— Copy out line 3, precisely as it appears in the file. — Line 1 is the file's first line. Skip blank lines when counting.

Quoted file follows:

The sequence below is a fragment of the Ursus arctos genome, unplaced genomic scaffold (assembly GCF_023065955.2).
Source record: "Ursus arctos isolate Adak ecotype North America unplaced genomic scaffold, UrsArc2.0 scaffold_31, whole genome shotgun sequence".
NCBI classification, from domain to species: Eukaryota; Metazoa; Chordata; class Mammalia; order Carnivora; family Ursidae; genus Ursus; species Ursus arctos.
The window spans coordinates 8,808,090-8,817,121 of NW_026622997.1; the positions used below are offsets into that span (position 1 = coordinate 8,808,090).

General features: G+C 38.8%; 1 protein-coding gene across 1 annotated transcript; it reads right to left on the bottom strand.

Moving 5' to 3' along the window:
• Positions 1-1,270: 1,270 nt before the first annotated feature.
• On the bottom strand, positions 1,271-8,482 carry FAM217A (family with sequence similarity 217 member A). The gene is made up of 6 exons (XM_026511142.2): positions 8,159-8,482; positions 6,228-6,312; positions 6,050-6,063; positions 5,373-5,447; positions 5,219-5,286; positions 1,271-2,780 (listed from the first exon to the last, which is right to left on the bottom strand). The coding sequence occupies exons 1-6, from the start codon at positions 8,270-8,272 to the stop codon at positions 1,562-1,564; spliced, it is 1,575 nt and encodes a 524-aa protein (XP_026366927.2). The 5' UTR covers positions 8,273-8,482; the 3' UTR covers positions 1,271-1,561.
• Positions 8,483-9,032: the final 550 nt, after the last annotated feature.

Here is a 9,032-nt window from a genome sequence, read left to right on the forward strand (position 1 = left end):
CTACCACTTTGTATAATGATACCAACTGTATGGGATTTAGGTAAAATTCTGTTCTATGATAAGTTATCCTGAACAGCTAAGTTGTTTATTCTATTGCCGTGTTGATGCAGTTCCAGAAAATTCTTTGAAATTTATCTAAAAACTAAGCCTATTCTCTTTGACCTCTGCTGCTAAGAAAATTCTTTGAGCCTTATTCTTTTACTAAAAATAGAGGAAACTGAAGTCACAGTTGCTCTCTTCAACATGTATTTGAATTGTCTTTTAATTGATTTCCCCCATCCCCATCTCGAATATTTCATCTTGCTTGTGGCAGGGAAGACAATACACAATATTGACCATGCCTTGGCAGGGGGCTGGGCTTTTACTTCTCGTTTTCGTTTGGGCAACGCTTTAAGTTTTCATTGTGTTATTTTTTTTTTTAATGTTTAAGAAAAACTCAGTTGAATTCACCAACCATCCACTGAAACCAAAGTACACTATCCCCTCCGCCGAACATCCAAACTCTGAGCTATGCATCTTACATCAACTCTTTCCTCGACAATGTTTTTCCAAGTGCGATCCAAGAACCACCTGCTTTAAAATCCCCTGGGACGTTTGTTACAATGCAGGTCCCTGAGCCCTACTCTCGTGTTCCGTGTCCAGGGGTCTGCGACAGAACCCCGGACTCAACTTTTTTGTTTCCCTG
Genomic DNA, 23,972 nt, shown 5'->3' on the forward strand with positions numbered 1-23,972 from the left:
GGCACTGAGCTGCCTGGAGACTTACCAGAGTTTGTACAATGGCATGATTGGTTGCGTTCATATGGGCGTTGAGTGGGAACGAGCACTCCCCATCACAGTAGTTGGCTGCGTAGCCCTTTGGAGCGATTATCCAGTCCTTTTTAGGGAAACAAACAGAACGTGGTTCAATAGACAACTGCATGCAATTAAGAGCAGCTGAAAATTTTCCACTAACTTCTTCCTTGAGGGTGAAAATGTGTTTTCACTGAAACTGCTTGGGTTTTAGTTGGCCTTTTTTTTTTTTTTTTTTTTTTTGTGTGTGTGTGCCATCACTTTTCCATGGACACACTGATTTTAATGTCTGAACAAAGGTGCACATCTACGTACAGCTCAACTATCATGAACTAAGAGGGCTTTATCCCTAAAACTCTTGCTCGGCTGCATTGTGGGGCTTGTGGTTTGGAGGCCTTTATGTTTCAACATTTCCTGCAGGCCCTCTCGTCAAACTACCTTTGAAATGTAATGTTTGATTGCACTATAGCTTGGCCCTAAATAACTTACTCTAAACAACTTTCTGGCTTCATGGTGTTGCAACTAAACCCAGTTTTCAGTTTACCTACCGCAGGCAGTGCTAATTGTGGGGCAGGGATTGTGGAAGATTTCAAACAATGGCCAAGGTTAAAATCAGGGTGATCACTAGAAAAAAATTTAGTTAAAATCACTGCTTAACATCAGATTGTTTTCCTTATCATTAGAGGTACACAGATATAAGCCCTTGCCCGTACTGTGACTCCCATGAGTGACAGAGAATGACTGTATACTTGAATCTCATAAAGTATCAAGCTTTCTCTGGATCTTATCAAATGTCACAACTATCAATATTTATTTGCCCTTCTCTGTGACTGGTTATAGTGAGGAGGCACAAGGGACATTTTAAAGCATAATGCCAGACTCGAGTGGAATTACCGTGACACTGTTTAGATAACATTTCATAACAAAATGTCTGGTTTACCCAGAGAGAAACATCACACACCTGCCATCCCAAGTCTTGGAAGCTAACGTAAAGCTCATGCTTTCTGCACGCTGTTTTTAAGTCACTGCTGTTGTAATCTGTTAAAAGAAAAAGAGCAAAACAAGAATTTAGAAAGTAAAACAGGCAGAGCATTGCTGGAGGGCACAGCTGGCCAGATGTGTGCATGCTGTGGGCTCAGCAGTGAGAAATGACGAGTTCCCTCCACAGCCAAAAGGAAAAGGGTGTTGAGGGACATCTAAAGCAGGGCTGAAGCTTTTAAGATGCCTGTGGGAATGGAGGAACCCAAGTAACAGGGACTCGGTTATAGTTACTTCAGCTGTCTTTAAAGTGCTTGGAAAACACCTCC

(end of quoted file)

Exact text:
NCBI classification, from domain to species: Eukaryota; Metazoa; Chordata; class Mammalia; order Carnivora; family Ursidae; genus Ursus; species Ursus arctos.